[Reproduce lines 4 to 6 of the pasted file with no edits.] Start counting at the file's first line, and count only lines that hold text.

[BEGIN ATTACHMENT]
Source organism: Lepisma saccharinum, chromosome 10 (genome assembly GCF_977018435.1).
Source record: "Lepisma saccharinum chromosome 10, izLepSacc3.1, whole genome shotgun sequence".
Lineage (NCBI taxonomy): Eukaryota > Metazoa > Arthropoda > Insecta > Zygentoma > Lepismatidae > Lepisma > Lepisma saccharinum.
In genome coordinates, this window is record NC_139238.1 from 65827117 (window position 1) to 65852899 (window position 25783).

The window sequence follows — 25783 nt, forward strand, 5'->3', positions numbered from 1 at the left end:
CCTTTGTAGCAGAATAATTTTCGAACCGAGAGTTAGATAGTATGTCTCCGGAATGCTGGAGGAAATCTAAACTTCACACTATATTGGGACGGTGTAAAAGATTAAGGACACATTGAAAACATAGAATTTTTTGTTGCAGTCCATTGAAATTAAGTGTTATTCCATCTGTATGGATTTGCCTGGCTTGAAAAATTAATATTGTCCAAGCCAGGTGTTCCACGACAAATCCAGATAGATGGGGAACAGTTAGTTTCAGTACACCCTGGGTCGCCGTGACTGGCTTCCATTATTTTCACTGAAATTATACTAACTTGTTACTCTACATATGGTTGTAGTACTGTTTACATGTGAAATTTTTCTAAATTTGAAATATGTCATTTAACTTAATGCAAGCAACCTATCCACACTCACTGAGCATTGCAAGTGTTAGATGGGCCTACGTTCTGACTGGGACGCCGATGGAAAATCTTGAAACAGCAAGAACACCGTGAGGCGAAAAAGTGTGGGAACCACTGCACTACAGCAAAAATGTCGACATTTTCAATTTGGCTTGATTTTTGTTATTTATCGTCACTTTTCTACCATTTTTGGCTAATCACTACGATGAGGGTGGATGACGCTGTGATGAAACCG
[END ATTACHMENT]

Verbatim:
In genome coordinates, this window is record NC_139238.1 from 65827117 (window position 1) to 65852899 (window position 25783).

The window sequence follows — 25783 nt, forward strand, 5'->3', positions numbered from 1 at the left end:
CCTTTGTAGCAGAATAATTTTCGAACCGAGAGTTAGATAGTATGTCTCCGGAATGCTGGAGGAAATCTAAACTTCACACTATATTGGGACGGTGTAAAAGATTAAGGACACATTGAAAACATAGAATTTTTTGTTGCAGTCCATTGAAATTAAGTGTTATTCCATCTGTATGGATTTGCCTGGCTTGAAAAATTAATATTGTCCAAGCCAGGTGTTCCACGACAAATCCAGATAGATGGGGAACAGTTAGTTTCAGTACACCCTGGGTCGCCGTGACTGGCTTCCATTATTTTCACTGAAATTATACTAACTTGTTACTCTACATATGGTTGTAGTACTGTTTACATGTGAAATTTTTCTAAATTTGAAATATGTCATTTAACTTAATGCAAGCAACCTATCCACACTCACTGAGCATTGCAAGTGTTAGATGGGCCTACGTTCTGACTGGGACGCCGATGGAAAATCTTGAAACAGCAAGAACACCGTGAGGCGAAAAAGTGTGGGAACCACTGCACTACAGCAAAAATGTCGACATTTTCAATTTGGCTTGATTTTTGTTATTTATCGTCACTTTTCTACCATTTTTGGCTAATCACTACGATGAGGGTGGATGACGCTGTGATGAAACCG